Squires & Stags breakfast emcee David Howe with Georgia Ninth District Representative Doug Collins of Gainesville Georgia.
Representative Doug Collins provides legislative update at Squires & Stags breakfast
BY WAYNE TIDWELL. PHOTOS BY WAYNE TIDWELL.
Fresh from the House of Representatives Intelligence Committee hearing watched by millions of TV viewers, Georgia’s Ninth Congressional District Representative Doug Collins spoke to a full house at the August 2 Squires & Stags breakfast at The Clubhouse at Lake Sconti.
Collins exhibited his pulpit experience as a Baptist minister and U.S. Air Force Chaplin as he covered a range of topics and answered questions from the crowd.
He started by saying that the past few months have been frustrating in a lot of ways, including unfulfilled expectations by both parties and that not much is getting done.
“It is also very understandable when you think about the fact that in the last 24 years, the Democratic Party in the House has been in power for only four years and seven months,” Collins explained. “In January they switched from minority to majority in the House. They are saying we have had all of this time of not doing things that we wanted to do. That’s natural. They are saying we want to put our legislation up and talk about things that we want to vote on, and that’s fine if it would actually work but they are not because they are not bipartisan and that’s the key element.
“And the other part is of course is the investigations going on the past two years with the president that started in November of 2017.”
He told the group that he wanted to spend his time in Washington doing things that affect everyday lives of people in the Ninth Congressional District and throughout the country.
“At the end of the day, most people just get up in the morning, they want to go to work, they want to have a job, they want to have a chance of advancement, take care of the kids and the grandkids. They frankly don’t care what’s going on in the proverbial swamp in Washington as long as it doesn’t bother them. And I think that is a very valid statement for 90 percent of America. Now you have 10 percent of America that wants to—like they did yesterday—protest at everything that I went to. You can protest me any time you want to. I don’t mind it.”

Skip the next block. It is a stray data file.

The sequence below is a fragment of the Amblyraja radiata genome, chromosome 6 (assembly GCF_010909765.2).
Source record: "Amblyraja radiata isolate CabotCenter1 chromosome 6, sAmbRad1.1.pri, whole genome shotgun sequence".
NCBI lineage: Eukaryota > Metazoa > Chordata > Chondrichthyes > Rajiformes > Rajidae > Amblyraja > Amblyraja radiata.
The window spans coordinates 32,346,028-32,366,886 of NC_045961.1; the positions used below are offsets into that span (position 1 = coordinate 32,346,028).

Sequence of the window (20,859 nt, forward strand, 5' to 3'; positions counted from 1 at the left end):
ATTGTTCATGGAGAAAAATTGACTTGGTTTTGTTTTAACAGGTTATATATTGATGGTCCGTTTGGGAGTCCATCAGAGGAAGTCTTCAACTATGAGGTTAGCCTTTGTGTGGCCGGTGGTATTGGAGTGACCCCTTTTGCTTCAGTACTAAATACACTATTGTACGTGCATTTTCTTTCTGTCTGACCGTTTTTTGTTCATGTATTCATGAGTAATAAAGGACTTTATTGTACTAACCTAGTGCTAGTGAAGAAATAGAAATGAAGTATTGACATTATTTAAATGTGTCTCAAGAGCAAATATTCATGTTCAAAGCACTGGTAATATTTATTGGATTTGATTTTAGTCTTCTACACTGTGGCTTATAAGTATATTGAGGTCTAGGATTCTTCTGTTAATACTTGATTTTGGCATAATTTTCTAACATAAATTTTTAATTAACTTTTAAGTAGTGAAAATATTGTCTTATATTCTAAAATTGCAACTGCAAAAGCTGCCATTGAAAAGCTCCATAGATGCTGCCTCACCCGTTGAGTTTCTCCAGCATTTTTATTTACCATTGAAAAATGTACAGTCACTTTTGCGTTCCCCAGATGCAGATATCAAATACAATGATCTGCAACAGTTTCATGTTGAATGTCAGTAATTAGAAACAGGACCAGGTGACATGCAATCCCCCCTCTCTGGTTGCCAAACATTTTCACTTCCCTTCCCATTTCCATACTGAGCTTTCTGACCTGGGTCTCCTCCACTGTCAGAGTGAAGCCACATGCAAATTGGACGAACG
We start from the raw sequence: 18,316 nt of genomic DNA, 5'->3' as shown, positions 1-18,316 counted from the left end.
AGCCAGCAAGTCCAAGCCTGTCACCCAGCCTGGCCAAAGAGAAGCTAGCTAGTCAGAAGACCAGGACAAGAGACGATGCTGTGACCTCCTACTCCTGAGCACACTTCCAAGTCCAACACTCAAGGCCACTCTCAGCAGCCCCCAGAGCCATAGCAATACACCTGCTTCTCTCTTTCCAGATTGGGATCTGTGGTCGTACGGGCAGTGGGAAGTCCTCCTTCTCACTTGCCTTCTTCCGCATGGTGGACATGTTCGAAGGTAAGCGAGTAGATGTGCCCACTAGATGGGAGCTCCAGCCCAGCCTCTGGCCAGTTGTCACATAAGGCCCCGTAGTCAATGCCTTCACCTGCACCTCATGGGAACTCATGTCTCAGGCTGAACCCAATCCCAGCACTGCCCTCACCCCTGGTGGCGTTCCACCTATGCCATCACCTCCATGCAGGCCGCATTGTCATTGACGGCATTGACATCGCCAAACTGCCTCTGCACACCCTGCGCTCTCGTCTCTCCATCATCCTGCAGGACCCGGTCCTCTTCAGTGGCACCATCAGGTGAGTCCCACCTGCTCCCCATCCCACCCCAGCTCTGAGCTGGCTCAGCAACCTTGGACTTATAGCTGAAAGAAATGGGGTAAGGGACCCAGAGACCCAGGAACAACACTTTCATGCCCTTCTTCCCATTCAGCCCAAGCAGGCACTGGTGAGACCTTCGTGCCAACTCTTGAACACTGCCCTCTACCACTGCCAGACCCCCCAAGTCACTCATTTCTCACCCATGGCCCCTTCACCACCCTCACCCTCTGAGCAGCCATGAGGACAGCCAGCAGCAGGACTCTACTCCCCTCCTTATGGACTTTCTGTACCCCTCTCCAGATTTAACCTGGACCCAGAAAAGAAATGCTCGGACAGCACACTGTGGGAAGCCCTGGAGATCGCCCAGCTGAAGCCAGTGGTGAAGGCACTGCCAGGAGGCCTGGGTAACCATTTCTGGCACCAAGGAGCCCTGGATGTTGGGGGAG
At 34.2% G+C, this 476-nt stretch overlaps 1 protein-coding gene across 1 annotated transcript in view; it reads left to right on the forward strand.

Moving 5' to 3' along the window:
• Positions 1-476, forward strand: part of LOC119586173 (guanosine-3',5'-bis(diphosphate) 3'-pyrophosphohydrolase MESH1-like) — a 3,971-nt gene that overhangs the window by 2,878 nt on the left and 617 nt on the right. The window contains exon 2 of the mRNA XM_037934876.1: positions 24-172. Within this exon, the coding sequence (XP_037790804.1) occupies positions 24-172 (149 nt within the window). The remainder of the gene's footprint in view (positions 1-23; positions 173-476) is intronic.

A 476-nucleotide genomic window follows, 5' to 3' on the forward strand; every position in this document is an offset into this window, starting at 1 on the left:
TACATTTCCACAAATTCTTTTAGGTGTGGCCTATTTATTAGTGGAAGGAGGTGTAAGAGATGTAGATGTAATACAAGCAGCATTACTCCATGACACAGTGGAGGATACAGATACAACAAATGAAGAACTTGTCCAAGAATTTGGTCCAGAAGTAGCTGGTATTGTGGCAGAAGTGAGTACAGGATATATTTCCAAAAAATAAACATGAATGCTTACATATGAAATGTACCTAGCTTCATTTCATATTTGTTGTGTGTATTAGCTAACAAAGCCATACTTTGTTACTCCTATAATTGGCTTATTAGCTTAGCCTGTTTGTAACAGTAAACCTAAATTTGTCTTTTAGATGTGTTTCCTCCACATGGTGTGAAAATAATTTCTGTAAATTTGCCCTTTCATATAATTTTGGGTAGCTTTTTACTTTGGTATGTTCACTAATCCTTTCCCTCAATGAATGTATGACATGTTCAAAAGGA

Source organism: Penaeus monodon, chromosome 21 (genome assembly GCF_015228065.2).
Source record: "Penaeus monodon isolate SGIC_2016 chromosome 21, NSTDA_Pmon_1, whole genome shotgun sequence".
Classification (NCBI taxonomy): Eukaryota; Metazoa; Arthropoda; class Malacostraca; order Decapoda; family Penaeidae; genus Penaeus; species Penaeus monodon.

But he told the group that if they think things are contentious today, he recommended they read a book about 1776 and our founding fathers.
“When you read about it you can understand that our country was started on ideas and you bring your ideas to the marketplace and the best idea wins. If I can convince you then the law is passed. What is frustrating is that we don’t have honest debate any more. We have discussions at each other.
“Here is what has become the concern that I have: It is that if you have an idea that is different from mine then I am evil and your idea is good. That’s wrong. We have good ideas and bad ideas. Do we have bad results and good results? Yes, but we can debate those things without becoming to the point where everything in our public discourse is about good and evil.”
Collins cited the “First Step Act”, a justice reform bill that he and Hakeem Jeffries, U.S. congressman for the Eighth District of New York, jointly introduced as an example of bipartisanship action.